If They’re Old Enough To Ask… Breastfeeding Beyond Age 1


extended breastfeeding“If they’re old enough to ask for it, they’re too old!” This age-old phrase about extended breastfeeding is one I’ve heard several times throughout my nursing journey with my last two kids. After an attempt at breastfeeding with my first, I was determined to nurse my second child and low and behold, I nursed her until she was after two years old!

Fast forward 5 years or so, and I’m still nursing my 2.5-year-old. You heard that right, he’s 2.5, walks, talks, and asks for milk and he’s 2.5 years old.

I know, what am I going to do when he goes off to Kindergarten?! Or college! I had the realization with my second child that there isn’t a magical age when they’re too old for a bottle/nursing.

I challenged the thought that when they turn one and start eating more solids automatically means they can’t nurse anymore. What is one more day? One day doesn’t make a difference whether a baby should be weaned or not. So, with both kids, their first birthdays came and went and we kept on nursing.

The World Health Organization (WHO) “recommends exclusive breastfeeding for the first 6 months, and then continuing to breastfeed for up to 2 years and beyond.” 

I listen to his cues and follow his lead. Now, I will say nursing a toddler is a whole different ball game than nursing a newborn or even an infant. Our bodies are truly amazing and how they just know how much milk to produce, how your milk changes in composition depending on the age of the baby etc. It just blows my mind.

The following are just a few aspects of nursing an almost-two-year-old I have discovered:

Why I Love Extended Breastfeeding

1. On your terms– When you’re nursing a baby, typically you follow a feeding routine- so maybe you know baby eats every 2-3 hours. With a toddler, you can set limits and nurse when you want to nurse. For us, we don’t nurse in public anymore. If we’re out and about and he asks for “milk, “I can say, “no,” by redirecting or telling him he has to wait until we get home.

Now COVID has impacted our limits due to being home so much, so typically I would have set times we would not nurse but since being home those times have been more flexible. But the beauty of nursing a toddler is you can create those limits. Some examples would be only nursing before bedtimes or certain times of the day. I offer a drink in a cup or use the power of distraction when I choose to say ‘no’ to nursing.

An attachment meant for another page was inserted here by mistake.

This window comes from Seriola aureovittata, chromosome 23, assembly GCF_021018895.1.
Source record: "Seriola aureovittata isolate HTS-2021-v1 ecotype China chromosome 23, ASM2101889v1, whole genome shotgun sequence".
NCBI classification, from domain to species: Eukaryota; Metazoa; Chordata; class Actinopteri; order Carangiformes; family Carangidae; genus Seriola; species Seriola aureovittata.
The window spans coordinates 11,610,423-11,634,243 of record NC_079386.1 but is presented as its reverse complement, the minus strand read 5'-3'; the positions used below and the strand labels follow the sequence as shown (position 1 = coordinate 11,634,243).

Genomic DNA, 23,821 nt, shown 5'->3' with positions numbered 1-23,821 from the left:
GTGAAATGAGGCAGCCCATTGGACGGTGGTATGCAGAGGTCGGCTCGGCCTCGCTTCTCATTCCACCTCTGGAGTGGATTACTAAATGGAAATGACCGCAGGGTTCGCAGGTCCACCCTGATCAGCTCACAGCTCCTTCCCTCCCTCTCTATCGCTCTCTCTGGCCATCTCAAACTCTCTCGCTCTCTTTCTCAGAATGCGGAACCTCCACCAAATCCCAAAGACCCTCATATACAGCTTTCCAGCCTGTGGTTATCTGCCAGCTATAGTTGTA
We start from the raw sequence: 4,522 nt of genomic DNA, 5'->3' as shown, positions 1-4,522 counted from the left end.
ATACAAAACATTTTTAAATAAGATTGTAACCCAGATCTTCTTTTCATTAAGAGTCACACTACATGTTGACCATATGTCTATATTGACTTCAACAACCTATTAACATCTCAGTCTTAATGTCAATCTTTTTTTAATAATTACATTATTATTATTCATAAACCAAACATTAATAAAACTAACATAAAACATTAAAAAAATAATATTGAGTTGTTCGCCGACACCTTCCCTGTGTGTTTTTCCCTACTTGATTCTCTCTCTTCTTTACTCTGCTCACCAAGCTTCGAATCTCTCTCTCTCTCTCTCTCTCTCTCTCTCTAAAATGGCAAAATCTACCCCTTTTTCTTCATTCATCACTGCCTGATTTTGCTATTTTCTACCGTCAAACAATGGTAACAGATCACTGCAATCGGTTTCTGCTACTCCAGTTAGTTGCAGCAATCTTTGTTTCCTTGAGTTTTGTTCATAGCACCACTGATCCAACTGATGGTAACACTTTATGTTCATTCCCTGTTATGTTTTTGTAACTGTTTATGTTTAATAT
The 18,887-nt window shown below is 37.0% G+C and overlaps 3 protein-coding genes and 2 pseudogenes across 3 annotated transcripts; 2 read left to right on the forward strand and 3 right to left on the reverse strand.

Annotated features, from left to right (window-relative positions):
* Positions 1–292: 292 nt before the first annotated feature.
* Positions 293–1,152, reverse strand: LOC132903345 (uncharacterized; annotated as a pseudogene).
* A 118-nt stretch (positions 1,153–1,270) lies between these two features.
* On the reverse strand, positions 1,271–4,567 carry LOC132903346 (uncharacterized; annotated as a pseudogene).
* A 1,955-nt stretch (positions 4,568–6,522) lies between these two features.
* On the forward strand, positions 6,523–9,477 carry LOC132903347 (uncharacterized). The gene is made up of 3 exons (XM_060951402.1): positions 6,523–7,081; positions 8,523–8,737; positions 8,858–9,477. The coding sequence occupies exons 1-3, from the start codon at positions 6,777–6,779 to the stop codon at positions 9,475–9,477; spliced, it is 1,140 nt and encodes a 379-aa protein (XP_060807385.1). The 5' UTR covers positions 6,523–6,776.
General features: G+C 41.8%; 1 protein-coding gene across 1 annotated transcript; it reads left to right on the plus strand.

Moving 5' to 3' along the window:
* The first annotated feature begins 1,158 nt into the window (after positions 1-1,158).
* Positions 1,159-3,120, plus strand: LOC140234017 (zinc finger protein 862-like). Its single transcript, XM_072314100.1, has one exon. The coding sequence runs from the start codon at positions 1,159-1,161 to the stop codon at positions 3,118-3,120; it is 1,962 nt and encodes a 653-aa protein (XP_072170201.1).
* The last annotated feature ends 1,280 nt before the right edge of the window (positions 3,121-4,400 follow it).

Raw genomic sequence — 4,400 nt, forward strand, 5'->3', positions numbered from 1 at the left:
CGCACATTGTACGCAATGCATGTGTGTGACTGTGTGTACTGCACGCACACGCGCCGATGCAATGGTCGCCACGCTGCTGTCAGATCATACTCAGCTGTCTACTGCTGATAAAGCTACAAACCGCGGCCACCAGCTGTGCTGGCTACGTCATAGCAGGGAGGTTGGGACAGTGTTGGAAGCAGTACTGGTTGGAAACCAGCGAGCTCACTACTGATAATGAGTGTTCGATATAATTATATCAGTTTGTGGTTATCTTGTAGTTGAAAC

2. Quick comfort: Breastfeeding is more than just nourishment. It also involves nurture and a safety base. I know at times he isn’t breastfeeding for hunger but rather, for comfort and time with mom.

Especially now that we’ve returned to work/daycare, he nurses when we get home to reconnect, and that works for us. If I can’t nurse, I will offer a snack/drink or distraction and tell him when we can nurse. If he becomes upset in the middle of the night for whatever reason- I will nurse and it will rock him back to sleep. Whenever he is sick being able to nurse is both good for his immune system and offers comfort. Again, call it lazy parenting but it worked for us and I’m sorry, but a girl’s gotta do what a girl’s gotta do to get some sleep.

3. Nutrition: Kellymom.com is a great breastfeeding resource and has lots of info on extended breastfeeding.

In the second year (12-23 months), 448 mL of breastmilk provides:

  • 29% of energy requirements
  • 43% of protein requirements
  • 36% of calcium requirements
  • 75% of vitamin A requirements
  • 76% of folate requirements
  • 94% of vitamin B12 requirements
  • 60% of vitamin C requirements

– Dewey 2001

4. Less stress– Especially after the one-year mark, the stress was long gone about how much I thought he may or may not be getting. I wasn’t stressed if he didn’t eat a great dinner either because I knew I would nurse later that night. I don’t stress if he doesn’t want to nurse either. If he wants to, great, if not, that’s fine too.


Child-led weaning– When my second child was done nursing, she literally told me “all done.” And never nursed again. At that point, I knew nutritionally and emotionally she was done. I knew she had completely outgrown the need. I plan to use this same approach with my son, now. When it’s child-led there is a more natural, gradual, softer transition, that didn’t cause either of us distress. Nursing sessions will be shorter and less often as time goes on until eventually, they stop nursing altogether. For us, this approach fits our parenting approach better as well.

In our society, there are so many expectations and standards that are placed on us, and that we place on ourselves. Extended breastfeeding falls into this category. It’s one that can be stigmatized and frowned upon.  

One thing I’ve had to remind myself is that at the end of the day, I can only do what’s best for my family. My nursing relationship is a special bond that is between me and my child(ren) and really it’s not anyone’s business. It doesn’t affect them in the grand scheme of things!

In honor of World Breastfeeding Week, I am high fiving all the nursing moms and giving myself a pat on the back, too!

Me and my little nursling



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